Before you start, make sure you have baking trays ready. You can line them up with baking paper, or use silicone baking mat, although it is not necessary. Make sure to have enough room in your fridge, to be able to fit the baking trays.
Place the softened butter and icing sugar in a bowl of an electric mixer and beat together until pale and fluffy, about 4 minutes.
Add almond and vanilla extracts and beat again, scraping the bottom and the sides of the bowl to ensure it is all mixed in.
In a large bowl, combine together the flour, cornflour and salt. Tip half of the flour mix to the butter and sugar mix, beat to combine, then add the remaining flour and mix again until combined, scraping the bottom and the sides of the bowl. Add 1 tablespoon of milk and mix well.
Transfer the cookie dough into a piping bag with a nozzle of choice (you want to use the nozzle with large opening tip, to easily pipe the dough). I used large open star nozzle, but others that will also work great are Wilton 8B, Ateco 826 or Ateco 827. Do not overfill your piping bag, smaller amount of cookie dough will be easier to handle and to pipe.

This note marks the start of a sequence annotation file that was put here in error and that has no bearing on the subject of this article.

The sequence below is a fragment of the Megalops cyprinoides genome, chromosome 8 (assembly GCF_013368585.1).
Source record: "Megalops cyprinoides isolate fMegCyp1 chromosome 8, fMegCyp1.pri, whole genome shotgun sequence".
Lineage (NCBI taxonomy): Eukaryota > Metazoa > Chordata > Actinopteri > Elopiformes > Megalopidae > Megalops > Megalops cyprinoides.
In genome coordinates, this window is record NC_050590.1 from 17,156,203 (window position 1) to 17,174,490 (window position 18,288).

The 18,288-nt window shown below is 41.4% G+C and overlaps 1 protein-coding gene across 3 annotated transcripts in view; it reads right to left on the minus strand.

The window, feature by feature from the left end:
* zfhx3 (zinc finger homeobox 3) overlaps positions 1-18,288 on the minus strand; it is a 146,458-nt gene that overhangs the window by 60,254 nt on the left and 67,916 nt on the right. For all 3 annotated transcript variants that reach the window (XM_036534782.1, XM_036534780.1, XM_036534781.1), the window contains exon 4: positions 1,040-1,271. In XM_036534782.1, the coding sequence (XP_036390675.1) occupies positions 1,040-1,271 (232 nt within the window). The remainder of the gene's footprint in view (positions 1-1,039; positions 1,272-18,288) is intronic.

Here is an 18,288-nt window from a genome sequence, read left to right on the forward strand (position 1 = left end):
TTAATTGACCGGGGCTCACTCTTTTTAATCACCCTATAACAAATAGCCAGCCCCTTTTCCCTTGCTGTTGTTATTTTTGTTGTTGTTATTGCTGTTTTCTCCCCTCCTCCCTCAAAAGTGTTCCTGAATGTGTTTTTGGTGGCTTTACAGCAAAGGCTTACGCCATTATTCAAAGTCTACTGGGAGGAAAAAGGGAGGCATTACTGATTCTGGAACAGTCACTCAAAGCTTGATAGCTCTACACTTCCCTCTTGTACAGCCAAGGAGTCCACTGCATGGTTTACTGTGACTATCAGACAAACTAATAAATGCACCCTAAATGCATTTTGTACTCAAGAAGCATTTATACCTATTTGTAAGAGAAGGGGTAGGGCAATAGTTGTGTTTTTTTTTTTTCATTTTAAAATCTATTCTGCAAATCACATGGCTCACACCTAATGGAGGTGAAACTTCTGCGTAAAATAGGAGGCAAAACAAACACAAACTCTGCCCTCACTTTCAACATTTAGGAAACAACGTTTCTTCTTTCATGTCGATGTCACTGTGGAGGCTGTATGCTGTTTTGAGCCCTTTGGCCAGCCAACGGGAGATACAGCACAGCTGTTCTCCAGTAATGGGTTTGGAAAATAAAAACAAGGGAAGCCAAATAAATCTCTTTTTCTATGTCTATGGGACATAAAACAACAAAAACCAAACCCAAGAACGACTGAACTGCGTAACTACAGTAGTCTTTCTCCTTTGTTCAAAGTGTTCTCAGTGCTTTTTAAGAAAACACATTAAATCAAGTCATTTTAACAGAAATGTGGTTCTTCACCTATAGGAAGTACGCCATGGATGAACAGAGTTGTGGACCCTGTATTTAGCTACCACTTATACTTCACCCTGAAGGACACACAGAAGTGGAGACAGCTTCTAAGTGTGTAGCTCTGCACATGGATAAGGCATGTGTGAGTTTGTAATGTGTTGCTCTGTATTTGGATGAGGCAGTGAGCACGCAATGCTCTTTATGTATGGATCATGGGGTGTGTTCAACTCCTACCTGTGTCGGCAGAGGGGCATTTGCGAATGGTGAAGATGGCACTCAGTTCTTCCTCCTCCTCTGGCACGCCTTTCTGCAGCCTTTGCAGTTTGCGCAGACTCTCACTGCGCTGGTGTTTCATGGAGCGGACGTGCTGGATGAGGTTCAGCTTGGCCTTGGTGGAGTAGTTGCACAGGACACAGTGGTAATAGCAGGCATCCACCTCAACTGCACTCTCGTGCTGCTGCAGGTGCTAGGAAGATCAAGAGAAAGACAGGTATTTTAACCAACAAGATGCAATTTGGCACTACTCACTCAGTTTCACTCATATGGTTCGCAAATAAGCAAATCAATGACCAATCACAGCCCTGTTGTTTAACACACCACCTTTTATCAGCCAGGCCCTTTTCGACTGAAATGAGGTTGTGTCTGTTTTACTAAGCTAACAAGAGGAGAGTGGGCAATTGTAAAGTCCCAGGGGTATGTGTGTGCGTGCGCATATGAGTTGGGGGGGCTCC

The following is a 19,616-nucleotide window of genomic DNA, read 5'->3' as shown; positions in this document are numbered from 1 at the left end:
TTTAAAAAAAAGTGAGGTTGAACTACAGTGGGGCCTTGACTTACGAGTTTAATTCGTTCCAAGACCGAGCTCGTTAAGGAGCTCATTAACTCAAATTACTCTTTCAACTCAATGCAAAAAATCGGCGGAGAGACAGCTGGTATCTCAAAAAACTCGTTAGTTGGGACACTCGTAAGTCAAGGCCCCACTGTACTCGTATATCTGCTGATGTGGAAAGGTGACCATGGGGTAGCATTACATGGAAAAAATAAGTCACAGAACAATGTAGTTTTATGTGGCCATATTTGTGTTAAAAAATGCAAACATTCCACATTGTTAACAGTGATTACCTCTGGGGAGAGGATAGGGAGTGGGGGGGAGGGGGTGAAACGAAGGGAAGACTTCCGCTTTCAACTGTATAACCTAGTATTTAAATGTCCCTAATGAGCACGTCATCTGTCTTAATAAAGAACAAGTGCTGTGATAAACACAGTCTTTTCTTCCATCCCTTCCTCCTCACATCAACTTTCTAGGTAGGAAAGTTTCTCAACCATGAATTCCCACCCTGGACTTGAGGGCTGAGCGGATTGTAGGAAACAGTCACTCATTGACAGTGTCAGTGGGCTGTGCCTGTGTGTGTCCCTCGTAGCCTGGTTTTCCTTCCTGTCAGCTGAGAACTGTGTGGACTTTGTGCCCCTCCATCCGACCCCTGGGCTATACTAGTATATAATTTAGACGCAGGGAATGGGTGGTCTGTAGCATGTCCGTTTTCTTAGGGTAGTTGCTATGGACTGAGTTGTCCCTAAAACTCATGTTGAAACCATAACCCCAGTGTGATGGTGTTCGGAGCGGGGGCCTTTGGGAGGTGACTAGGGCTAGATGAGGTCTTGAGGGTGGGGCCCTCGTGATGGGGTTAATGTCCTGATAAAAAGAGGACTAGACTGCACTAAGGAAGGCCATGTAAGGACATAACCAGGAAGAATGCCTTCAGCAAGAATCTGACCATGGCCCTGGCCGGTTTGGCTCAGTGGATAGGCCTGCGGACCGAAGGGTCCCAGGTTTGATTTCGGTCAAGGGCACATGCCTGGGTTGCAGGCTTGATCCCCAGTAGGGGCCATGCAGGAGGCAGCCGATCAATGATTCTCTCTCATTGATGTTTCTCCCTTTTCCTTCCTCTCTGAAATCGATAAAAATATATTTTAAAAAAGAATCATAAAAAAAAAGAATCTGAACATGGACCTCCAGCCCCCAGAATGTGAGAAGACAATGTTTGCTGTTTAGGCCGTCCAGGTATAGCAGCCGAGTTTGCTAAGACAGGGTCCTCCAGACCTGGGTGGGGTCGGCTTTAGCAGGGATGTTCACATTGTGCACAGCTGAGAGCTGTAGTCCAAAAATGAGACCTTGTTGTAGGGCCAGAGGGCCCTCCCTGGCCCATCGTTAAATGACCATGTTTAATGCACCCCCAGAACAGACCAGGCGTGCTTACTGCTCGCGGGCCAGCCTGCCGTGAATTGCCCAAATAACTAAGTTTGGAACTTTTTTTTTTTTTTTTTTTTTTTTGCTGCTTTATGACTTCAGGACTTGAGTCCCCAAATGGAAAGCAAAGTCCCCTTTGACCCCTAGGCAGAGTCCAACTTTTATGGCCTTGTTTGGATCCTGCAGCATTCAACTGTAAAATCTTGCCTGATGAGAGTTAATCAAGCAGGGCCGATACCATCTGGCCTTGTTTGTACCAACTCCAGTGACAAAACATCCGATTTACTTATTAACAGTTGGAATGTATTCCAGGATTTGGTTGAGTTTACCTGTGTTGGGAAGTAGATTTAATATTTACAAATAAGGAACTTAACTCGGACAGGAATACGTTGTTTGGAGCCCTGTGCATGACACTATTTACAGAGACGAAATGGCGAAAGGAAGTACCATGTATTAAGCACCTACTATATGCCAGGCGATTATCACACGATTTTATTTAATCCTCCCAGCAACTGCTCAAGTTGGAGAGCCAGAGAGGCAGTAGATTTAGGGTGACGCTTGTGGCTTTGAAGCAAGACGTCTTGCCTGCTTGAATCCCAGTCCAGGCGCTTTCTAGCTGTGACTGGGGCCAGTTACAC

Pipe the dough onto baking trays. If it is too hard to pipe, add a little bit more milk to your dough. Make sure to add only about ½ tablespoon of milk at a time, before adding any more. Place the baking trays with piped cookies into the fridge and chill for 30 minutes.
Preheat the oven to 170 C (160 C fan). Bake cookies in the middle shelf for 10 minutes or until the edges just start to turn golden brown. Remove from the oven and allow to cool on a baking tray for 5 minutes, before transferring into a cooling rack to cool completely.
To decorate, dip the cookies into some melted chocolate and sprinkle with your favourite sprinkles.
you may get different amount of cookies, depending on how big or small you pipe them
if the dough feels to stiff and to hard to pipe, add more milk to it. Add only about ½ tablespoon of milk at a time, before achieving the right consistency.
the more milk you add, the longer you should chill the dough for. 30 minutes is a standard chilling time.
large piping tips will work best, however, the universal Wilton 1M will work too, but you may have to apply more pressure when piping it. You also may have to add more milk to the dough if you are using this smaller nozzle with narrower opening.